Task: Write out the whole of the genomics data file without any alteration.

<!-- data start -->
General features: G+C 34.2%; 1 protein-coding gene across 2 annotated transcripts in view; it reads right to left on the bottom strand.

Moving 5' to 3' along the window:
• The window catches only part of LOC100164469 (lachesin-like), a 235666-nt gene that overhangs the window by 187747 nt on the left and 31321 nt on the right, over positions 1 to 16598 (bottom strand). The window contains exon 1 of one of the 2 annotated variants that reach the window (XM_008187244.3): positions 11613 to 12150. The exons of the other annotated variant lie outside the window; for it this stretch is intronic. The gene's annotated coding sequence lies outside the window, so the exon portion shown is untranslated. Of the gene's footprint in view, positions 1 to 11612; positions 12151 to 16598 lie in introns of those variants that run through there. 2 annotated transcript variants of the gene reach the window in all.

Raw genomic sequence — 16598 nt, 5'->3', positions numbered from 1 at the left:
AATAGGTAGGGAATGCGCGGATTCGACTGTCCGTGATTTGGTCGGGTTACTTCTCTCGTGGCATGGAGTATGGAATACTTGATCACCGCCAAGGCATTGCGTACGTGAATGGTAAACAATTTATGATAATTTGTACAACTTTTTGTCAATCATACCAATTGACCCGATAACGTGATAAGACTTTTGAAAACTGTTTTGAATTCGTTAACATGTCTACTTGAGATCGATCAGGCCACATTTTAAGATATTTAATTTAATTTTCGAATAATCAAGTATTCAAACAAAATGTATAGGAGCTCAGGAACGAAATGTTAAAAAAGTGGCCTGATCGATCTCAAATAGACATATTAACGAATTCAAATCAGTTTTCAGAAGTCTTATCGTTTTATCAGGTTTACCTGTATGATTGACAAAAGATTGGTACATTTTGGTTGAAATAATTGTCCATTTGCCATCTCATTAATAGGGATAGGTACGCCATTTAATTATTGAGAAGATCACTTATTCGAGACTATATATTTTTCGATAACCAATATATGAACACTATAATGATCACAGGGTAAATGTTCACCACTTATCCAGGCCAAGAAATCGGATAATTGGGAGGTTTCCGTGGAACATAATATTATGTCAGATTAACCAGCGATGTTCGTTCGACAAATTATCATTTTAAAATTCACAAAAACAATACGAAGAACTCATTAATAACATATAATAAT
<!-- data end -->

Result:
General features: G+C 34.2%; 1 protein-coding gene across 2 annotated transcripts in view; it reads right to left on the bottom strand.

Moving 5' to 3' along the window:
• The window catches only part of LOC100164469 (lachesin-like), a 235666-nt gene that overhangs the window by 187747 nt on the left and 31321 nt on the right, over positions 1 to 16598 (bottom strand). The window contains exon 1 of one of the 2 annotated variants that reach the window (XM_008187244.3): positions 11613 to 12150. The exons of the other annotated variant lie outside the window; for it this stretch is intronic. The gene's annotated coding sequence lies outside the window, so the exon portion shown is untranslated. Of the gene's footprint in view, positions 1 to 11612; positions 12151 to 16598 lie in introns of those variants that run through there. 2 annotated transcript variants of the gene reach the window in all.

Raw genomic sequence — 16598 nt, 5'->3', positions numbered from 1 at the left:
AATAGGTAGGGAATGCGCGGATTCGACTGTCCGTGATTTGGTCGGGTTACTTCTCTCGTGGCATGGAGTATGGAATACTTGATCACCGCCAAGGCATTGCGTACGTGAATGGTAAACAATTTATGATAATTTGTACAACTTTTTGTCAATCATACCAATTGACCCGATAACGTGATAAGACTTTTGAAAACTGTTTTGAATTCGTTAACATGTCTACTTGAGATCGATCAGGCCACATTTTAAGATATTTAATTTAATTTTCGAATAATCAAGTATTCAAACAAAATGTATAGGAGCTCAGGAACGAAATGTTAAAAAAGTGGCCTGATCGATCTCAAATAGACATATTAACGAATTCAAATCAGTTTTCAGAAGTCTTATCGTTTTATCAGGTTTACCTGTATGATTGACAAAAGATTGGTACATTTTGGTTGAAATAATTGTCCATTTGCCATCTCATTAATAGGGATAGGTACGCCATTTAATTATTGAGAAGATCACTTATTCGAGACTATATATTTTTCGATAACCAATATATGAACACTATAATGATCACAGGGTAAATGTTCACCACTTATCCAGGCCAAGAAATCGGATAATTGGGAGGTTTCCGTGGAACATAATATTATGTCAGATTAACCAGCGATGTTCGTTCGACAAATTATCATTTTAAAATTCACAAAAACAATACGAAGAACTCATTAATAACATATAATAAT